by Henry Hullah
In a world dominated by conflict, Human Rights are usually the first casualty.
It is the difficult mandate of United Nations Human Rights High Commissioner to try and protect them.
As the longest serving holder of this post, Navi Pillay is leaving just after scolding attacks on the entirety of the security council. She spoke to them in the past week, telling them that greater responsiveness towards the Syrian crisis could have saved hundreds of thousands of lives.
Many commentators believe that what the world has allowed to happen in Syria in turn let ISIS flourish. Chrsitiane Amanpour asked Navi Pillay about the monstrosities of the extremist group that Pillay's department has been documenting.
"This group is committing huge atrocities against men, women and children, large number - thousands of people killed and injured." Pillay told the program.
"What I want say is all actors, state and non-state actors, are accountable under international humanitarian law. But what I see here is neither side is taking measures to protect civilians."
A U.N. report released on the day of the interview has said that chemical weapon attacks by the Assad regime have been ongoing in Syria, even after United Nation's efforts to destroy them.
"Our recent report, which is being released today, shows levels of mass atrocities that are over six months period that have really deteriorated, increased to a large measure."
"Mostly chlorine gas," asked Amanpour.
"That is correct," she confirmed.
In the same region, Gaza has been left devastated by the Israel Defense Forces.
Pillay came out strongly against the actions of the IDF on the program, but went on to say that Hamas' actions are also unacceptable:
"Obviously the acts of the Israeli government and the Israeli Defense Forces have caused far more civilian deaths and injuries"
"On the other hand, the Hamas and other armed groups are placing civilians as shields. They are placing mortars and rockets within civilian densely populated areas. And those amount to violations of international humanitarian law as well, as disregard for civilians."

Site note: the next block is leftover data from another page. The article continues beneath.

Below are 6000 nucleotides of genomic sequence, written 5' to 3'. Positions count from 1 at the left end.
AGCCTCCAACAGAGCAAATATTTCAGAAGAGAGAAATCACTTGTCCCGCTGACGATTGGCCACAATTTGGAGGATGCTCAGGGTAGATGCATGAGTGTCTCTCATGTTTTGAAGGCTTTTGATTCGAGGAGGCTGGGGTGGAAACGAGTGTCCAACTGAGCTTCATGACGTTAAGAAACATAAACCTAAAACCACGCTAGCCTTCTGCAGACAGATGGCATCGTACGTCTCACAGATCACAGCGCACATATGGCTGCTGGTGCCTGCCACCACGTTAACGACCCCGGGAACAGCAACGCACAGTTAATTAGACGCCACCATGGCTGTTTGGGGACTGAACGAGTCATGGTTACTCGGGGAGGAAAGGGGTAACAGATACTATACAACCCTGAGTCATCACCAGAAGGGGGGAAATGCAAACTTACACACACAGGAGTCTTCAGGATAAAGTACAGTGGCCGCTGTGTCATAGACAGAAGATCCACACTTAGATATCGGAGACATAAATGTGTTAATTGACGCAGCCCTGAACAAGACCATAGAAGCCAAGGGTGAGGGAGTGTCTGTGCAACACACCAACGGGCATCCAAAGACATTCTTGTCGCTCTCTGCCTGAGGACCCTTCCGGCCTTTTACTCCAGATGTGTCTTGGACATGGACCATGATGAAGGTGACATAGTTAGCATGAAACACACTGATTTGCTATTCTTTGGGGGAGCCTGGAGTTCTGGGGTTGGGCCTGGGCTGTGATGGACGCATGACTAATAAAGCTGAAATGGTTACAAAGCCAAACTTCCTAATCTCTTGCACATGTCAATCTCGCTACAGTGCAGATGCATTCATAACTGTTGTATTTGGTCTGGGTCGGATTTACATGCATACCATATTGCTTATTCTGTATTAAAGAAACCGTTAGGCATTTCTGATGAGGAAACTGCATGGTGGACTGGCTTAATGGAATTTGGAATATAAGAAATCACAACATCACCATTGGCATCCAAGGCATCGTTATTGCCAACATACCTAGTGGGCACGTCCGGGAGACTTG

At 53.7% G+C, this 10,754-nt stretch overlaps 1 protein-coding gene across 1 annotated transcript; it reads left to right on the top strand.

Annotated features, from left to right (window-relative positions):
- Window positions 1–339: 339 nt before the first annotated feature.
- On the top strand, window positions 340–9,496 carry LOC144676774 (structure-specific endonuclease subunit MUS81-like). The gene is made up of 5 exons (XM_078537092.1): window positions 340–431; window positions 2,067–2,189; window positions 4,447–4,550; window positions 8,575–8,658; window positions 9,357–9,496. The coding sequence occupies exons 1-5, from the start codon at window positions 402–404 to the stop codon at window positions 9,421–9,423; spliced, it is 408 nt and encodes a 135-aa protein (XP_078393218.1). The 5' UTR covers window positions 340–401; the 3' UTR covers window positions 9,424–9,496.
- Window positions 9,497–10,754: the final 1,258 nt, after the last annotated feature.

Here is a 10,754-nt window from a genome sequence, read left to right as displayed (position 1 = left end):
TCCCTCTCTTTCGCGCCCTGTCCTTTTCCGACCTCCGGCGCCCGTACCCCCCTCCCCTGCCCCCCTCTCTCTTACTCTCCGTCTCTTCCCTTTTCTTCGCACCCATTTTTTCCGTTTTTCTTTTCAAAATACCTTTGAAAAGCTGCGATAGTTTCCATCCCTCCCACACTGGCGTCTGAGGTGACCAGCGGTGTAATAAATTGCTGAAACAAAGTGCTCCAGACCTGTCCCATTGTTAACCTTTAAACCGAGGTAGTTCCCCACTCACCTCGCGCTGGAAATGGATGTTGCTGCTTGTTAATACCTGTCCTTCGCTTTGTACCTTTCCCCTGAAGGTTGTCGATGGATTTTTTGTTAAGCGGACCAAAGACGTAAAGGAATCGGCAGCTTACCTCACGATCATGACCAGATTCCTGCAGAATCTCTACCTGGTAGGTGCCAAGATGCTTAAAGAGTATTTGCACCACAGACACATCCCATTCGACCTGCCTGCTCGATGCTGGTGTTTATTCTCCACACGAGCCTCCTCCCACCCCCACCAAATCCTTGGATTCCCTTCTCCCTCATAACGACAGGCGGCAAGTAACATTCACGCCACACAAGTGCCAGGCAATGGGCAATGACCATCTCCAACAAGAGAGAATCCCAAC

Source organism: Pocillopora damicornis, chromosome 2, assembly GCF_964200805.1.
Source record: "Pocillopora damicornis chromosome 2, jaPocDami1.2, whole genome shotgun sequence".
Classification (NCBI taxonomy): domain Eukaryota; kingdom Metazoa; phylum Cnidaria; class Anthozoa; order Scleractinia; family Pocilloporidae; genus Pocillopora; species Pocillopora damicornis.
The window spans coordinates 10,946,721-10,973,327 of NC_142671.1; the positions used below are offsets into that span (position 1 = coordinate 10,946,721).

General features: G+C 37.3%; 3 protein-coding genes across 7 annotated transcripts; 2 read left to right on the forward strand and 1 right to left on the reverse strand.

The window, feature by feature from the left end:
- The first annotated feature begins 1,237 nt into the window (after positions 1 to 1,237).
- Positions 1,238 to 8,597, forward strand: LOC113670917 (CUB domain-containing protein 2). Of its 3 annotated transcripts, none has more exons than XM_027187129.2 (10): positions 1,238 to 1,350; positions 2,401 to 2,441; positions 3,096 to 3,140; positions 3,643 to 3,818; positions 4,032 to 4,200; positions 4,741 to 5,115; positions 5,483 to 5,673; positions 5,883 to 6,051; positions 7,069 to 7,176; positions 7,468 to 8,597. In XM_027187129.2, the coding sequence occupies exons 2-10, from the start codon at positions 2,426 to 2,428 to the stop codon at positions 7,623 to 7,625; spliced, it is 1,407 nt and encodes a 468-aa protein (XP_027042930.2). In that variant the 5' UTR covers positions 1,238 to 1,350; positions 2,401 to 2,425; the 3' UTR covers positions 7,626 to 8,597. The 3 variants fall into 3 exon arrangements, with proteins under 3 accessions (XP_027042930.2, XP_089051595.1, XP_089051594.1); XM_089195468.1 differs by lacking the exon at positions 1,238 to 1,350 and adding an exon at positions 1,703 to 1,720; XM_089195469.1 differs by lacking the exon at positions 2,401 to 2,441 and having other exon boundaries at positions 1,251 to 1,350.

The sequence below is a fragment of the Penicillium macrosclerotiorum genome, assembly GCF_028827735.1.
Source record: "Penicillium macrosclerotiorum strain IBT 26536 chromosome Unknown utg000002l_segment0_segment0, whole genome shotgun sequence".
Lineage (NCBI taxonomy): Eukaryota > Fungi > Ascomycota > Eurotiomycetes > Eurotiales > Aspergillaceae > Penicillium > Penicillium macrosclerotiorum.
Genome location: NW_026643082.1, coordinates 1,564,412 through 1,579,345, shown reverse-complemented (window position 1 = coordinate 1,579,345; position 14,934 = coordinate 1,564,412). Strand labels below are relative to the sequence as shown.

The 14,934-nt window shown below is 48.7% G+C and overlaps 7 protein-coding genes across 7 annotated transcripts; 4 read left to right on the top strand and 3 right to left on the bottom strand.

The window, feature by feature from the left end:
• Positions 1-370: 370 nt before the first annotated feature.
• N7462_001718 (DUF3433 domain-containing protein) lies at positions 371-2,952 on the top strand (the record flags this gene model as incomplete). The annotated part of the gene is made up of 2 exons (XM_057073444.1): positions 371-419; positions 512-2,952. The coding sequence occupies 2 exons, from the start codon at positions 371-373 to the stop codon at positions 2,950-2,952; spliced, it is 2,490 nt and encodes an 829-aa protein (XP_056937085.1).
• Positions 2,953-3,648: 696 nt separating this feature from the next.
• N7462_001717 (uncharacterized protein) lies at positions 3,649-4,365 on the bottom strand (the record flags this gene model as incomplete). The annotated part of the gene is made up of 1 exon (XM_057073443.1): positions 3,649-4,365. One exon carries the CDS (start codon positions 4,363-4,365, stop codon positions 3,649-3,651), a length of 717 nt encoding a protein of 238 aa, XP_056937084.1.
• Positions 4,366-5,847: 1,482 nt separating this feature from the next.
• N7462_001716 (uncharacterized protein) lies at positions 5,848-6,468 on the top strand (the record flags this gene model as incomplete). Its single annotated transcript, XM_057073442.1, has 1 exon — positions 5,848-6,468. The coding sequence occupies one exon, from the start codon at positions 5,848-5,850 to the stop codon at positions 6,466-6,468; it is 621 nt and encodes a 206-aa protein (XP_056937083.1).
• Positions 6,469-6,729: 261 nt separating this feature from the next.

'I am supremely confident that I speak with moral authority'
Over the six years of her tenure holding one of the highest posts in the United Nations it is no surprise that she has received some criticism.
In Israel she has been attacked for her stance on Gaza, while in Sri Lanka an official named her the 'Tamil Tigress'.
Amanpour asked how she has dealt with such attacks and criticisms over the years.
"I am supremely confident that I speak with moral authority," the High Commissioner said.
"These comments do not disturb me at all. There are still the other 190-odd countries who appreciate the work being done by my office because we assist them. They know the importance of investigating serious incidents. And so we continue with our work."
What about the United States, where her various requests to visit with officials were met with no response.
"They're a very key partner to my office. So they do help. They do champion human rights. But they have to look to their internal affairs as well."
"Issues such as addressing racism, racial discrimination and suppression of freedom of assembly, Guantanamo, the use of armed drones, the assassination contracts that have been issued.
"I feel that the United States is moving so far away from the standards that we require from other states, that the United States requires from other states."